That was an extraordinary period in bond markets, wasn’t it?
Oh, yes. Postwar institutionalization of savings in pension funds, insurance companies and mutual funds was changing the dynamic in the bond markets, the Eurobond market was growing rapidly and in Japan yen-denominated bonds were beginning to offer an alternative to the commercial banks and the market for mortgage-backed securities and other collateralized debt obligations was taking off. New instruments were entering the toolkit – Richard Sandor launched Treasury bond futures at the Chicago Board of Trade, and Gene Rotberg and World Bank Treasury colleagues developed the first currency swap just before I arrived there. U.S. dollar interest rates, meanwhile, began the long decline that’s brought them to where they are today. But there were still a lot of inefficiencies that kept transaction costs high and liquidity lower than the scale and globalization of institutional investment would have supported.
You have been described as “the architect of the modern bond market.” Can you explain the role you played to earn that reputation?
There’s more than a little overstatement in that description, to say the least! It mostly has to do with our developing the first “global bond” as a way to get past the market fragmentation that was keeping borrowing costs higher than they needed to be. We were seeing virtually identical World Bank bonds trade at a half-percent higher yield in the U.S. than in Europe. It seemed obvious to me at the time that if we could bring both international and U.S. domestic investors into a single IBRD bond issue it would bring much larger scale and a diversification of the investor base that could dramatically improve liquidity. My colleague Jan Wright, Scott White in our legal department and I spoke directly with dozens of institutional investors, investment banks, regulators and the clearinghouses to tackle the legal and business practices that got in the way of a single bond issue being launched and then trading simultaneously in the U.S. and internationally. It took two years of effort to get there, but when we launched the first World Bank global bond in 1989 it was hugely successful, brought our U.S. dollar financing costs down and led after that to similar global transactions in Japanese yen, Deutsche marks and even New Zealand dollars. And other major issuers followed suit in the years that followed.
Weren’t you involved in the first “green bonds” too?
Yes, but I don’t claim credit for that. It happened while I was the World Bank Treasurer, but the idea came from SEB’s Christopher Flensborg and his Nordic pension fund clients. In a visit to our offices in DC, they said to my colleagues Doris Herrera-Pol, Heike Reichelt and me, “we’re concerned about climate risk in our portfolios and want to contribute to positive climate action around the globe but don’t have the internal resources for project selection, due diligence and monitoring. And we need a liquid product for our portfolios.” So, we told them we could set up a process that shows how proceeds of investments they would make with us would be allocated specifically to support climate mitigation and adaptation activities. Christopher, Doris, Heike, Judith Moore, Laura Tlaiye and other colleagues put a huge amount of effort into getting this done internally and introduced to investors, and ensuring the authenticity of the “green bond” model. And the rest, as they say, is history.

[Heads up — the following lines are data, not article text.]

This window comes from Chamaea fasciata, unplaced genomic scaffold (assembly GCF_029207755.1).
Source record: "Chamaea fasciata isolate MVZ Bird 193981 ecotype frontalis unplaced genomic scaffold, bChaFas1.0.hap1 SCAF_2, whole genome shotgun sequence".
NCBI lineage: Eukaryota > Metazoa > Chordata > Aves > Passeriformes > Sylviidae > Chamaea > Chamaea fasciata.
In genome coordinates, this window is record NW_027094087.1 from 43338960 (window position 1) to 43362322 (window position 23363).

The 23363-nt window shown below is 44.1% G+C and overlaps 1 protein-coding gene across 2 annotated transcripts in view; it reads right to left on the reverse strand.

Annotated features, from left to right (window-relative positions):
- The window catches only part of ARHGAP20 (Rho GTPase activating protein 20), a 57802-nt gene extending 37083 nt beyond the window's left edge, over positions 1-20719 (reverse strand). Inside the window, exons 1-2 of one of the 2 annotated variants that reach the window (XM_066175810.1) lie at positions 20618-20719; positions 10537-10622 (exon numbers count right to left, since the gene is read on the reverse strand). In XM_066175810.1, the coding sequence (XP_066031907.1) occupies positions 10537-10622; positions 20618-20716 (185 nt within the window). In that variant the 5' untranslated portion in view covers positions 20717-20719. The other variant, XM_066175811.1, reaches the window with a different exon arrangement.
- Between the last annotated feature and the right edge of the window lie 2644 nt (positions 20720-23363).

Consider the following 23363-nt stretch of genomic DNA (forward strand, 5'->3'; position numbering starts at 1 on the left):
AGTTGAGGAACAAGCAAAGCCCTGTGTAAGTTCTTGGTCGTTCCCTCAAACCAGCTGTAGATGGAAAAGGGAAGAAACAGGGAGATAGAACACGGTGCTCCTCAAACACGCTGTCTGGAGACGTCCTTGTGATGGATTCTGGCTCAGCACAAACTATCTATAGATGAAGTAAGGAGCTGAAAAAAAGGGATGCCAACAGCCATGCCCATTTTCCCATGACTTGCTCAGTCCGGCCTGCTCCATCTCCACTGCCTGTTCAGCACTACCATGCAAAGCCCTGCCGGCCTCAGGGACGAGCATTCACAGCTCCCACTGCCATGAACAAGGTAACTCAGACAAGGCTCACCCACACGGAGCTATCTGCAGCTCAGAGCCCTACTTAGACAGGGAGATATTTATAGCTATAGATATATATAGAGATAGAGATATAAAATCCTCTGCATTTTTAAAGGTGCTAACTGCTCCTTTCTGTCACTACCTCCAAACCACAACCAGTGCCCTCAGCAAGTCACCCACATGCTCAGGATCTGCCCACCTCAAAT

You became World Bank Treasurer in 2006, the same year that IFFIm issued its first vaccine bond. What do you remember about the launch of IFFIm? Has your perspective of it as an innovative financing instrument changed since then?
I had been Deputy Treasurer and head of the capital markets team while IFFIm was in the works. The credit for IFFIm, though, goes 100% to Gordon Brown, Christopher Egerton-Warburton (“Edge”, then at Goldman Sachs), Alice Albright (the CFO of Gavi) and Susan McAdams, the World Bank colleague who worked with Edge to develop the IFFIm framework and arrange for the Bank to provide treasury and financial management services. I thought at the time, and I’ve remained convinced ever since, that IFFIm’s capital structure is brilliant. It’s a really efficient use of the public credit of its donors. They make up-front commitments to contribute instalments over a period of years, and IFFIm uses those commitments to issue bonds that let Gavi deliver vaccines today. In retrospect, the underlying value proposition seems obvious: If vaccines can get delivered today, it will dramatically reduce the need for poor countries to seek assistance from donors in the future. To put differently, there’s a huge “avoided cost”, and IFFIm is a very cost-effective way to monetize it.